I told her that Ferna was in Heaven and would watch over her now in Haiti and that God wanted her and she couldn’t question that. I told Yanick that Ferna would now help her when she fell under Haiti’s heavy load. She nodded her head. Tears rolled down the side of her face under the wet cloth, but she said nothing. This was all very horrible.

I made the decision then that I needed to get it together, as Yanick had done, and see patients that were waiting. I let Yanick lay there while I examined children all morning and gave their mothers advice. I wondered what Yanick was thinking about all of my “advice” at that point.

The mothers would stare at Yanick as she laid about 8 feet from them as I examined their children. Word had spread in the waiting area that she had lost her baby. No one offered any sort of support for her whatsoever. They all had their own problems with their sick little ones. Severe poverty everywhere is paralyzing.

During the day, I changed her wet compress frequently. Yanick continued to lay supine and remained silent. She may have gone to sleep. Towards the end of the clinic, I offered her Coke which she sat up and drank and then laid back down.

Yanick and her husband come from a city an hour north of Port-au-Prince and had rented a tiny room in a nearby slum named Jeremy City. She needed to get back to the slum to call her husband, who she thought had gone home, and tell him of Ferna’s death. Ferna’s little body will be held in the morgue at our hospital and then transferred to the general hospital morgue downtown where her mother and father will have to retrieve it if they want to bury her near their home. Another problem is they need to hire an ambulance to transport their daughter because no tap-tap driver will knowingly take a corpse. That, of course, is an expensive ordeal and is the reason some Haitians take their loved ones home from the hospital right before they die so they don’t incur the cost of transporting the body. The last few days, Yanick seemed quite concerned when she came to the clinic to visit, but Ferna’s death was not anticipated.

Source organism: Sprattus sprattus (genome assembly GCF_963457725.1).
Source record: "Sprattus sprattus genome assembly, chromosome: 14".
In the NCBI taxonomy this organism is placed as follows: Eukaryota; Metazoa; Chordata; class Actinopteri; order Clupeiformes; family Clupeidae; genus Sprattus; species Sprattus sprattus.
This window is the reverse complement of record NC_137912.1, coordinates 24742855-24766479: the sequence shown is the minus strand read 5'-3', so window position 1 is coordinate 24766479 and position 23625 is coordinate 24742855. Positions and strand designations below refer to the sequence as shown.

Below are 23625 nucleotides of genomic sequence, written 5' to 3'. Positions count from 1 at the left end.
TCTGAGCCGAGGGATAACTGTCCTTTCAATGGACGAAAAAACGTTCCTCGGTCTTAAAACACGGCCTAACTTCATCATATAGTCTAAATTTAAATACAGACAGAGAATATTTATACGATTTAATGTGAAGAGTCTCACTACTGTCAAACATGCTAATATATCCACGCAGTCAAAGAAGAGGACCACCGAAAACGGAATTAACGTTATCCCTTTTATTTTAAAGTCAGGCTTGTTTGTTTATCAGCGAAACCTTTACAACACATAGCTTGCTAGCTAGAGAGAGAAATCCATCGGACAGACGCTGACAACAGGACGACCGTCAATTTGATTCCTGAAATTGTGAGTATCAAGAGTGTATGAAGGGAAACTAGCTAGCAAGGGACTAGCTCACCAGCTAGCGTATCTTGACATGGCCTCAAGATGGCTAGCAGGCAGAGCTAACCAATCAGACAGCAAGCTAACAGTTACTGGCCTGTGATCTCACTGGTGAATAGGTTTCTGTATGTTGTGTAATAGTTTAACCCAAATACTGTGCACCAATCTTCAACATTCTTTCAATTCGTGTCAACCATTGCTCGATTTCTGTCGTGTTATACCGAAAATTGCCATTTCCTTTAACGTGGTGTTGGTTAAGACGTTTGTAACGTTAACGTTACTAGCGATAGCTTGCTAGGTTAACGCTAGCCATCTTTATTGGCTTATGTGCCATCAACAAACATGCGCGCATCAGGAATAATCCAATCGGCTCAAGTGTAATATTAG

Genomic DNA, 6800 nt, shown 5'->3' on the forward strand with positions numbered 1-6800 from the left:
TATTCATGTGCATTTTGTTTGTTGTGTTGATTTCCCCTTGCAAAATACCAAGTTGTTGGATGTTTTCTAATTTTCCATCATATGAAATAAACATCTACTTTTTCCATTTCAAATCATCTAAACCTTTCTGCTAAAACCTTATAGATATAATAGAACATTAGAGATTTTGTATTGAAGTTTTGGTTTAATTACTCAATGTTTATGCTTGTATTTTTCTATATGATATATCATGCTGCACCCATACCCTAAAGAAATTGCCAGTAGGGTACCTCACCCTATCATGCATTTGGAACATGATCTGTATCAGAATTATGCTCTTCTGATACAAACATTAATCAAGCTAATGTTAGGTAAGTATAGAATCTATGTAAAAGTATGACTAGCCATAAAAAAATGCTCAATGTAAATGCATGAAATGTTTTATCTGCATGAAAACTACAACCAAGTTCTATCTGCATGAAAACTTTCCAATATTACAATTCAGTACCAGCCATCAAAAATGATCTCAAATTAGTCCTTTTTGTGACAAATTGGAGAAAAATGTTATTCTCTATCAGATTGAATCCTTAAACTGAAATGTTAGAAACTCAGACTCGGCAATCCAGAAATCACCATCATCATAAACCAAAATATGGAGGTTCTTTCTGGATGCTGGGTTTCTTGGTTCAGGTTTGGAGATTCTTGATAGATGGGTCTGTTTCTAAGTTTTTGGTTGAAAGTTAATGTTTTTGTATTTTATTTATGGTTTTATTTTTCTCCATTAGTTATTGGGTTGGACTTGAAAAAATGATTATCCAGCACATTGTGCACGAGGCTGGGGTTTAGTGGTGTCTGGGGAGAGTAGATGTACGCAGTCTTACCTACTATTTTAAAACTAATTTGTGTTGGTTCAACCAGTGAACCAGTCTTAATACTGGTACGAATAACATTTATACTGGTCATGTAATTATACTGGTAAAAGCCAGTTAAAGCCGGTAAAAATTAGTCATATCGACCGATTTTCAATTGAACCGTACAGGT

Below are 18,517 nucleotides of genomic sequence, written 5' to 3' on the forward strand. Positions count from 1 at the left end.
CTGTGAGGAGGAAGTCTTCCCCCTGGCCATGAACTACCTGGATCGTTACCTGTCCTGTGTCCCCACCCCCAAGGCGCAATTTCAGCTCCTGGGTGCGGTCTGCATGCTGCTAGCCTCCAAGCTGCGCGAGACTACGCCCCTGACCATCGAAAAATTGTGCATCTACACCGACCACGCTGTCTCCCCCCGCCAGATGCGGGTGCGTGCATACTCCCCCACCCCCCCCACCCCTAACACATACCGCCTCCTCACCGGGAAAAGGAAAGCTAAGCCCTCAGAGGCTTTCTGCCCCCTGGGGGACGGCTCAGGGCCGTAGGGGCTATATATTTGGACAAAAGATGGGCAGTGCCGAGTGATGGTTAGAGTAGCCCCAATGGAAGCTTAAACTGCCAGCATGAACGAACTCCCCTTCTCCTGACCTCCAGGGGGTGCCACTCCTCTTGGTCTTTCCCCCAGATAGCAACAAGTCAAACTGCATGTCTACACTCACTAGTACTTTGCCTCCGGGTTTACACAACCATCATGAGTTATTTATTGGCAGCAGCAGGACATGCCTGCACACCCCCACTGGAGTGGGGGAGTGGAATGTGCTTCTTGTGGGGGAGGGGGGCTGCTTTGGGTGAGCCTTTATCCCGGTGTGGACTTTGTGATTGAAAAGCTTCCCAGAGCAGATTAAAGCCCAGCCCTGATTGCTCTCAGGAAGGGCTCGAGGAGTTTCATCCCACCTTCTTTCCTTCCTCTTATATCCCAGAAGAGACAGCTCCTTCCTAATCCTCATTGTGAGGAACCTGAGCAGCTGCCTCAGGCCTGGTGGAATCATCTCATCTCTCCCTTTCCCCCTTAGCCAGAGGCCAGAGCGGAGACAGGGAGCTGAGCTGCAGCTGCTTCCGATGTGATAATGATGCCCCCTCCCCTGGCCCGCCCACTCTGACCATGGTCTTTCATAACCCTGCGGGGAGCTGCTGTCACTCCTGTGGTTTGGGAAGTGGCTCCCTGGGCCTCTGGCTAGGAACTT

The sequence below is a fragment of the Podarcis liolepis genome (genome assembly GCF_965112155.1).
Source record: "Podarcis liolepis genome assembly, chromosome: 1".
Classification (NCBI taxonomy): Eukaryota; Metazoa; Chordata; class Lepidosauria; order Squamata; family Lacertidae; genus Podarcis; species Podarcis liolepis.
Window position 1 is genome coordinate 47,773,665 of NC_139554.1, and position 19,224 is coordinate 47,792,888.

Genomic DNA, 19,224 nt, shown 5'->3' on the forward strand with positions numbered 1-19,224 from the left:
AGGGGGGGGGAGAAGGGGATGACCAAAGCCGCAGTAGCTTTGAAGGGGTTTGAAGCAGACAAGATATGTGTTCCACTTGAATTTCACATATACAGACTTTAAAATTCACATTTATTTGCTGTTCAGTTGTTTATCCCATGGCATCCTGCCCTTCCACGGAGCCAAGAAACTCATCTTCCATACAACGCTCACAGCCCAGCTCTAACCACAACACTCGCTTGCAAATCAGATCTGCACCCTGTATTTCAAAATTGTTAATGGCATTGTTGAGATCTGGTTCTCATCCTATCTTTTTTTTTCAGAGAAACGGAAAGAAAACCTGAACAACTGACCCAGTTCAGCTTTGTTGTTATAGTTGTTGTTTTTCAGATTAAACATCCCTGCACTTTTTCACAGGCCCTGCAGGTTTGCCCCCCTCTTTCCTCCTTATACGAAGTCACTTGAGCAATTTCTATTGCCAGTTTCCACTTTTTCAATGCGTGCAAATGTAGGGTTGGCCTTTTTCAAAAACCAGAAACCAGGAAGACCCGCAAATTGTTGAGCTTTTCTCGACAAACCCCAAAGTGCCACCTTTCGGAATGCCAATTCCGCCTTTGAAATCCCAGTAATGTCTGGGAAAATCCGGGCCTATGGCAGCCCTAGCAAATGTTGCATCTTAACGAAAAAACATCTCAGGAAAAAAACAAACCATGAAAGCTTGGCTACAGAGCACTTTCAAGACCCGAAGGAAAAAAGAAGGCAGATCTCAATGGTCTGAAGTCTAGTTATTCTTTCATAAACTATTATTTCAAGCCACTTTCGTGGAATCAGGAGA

As Yanick and I prepared to leave the clinic, the head nurse told Yanick to protect me because of the frequent kidnappings in the capital as I walked her to her slum. Yanick promised she would as her body was still shaking in distress from her daughter’s death. At that point, I did not know who was helping whom.

Secretary Annan, Yanick and I left the clinic and headed out onto the street that runs in front of the hospital. The sun was out in full and helicopters were circling above us with your arrival and first visit to Haiti. How did Port-au-Prince look from the air?

As we walked up the crowded street Yanick started to weave and began crying again. I lightly held her right elbow. Many people watched us as we proceeded. A number of women tried to help her and talk to her as she kept repeating, “Ferna is dead”. After we walked one half mile one of her leather sandals fell apart and she walked barefoot on the hot cement until another lady retrieved her shoe, fixed it with a piece of wire, and Yanick slipped back into her pathetic sandals.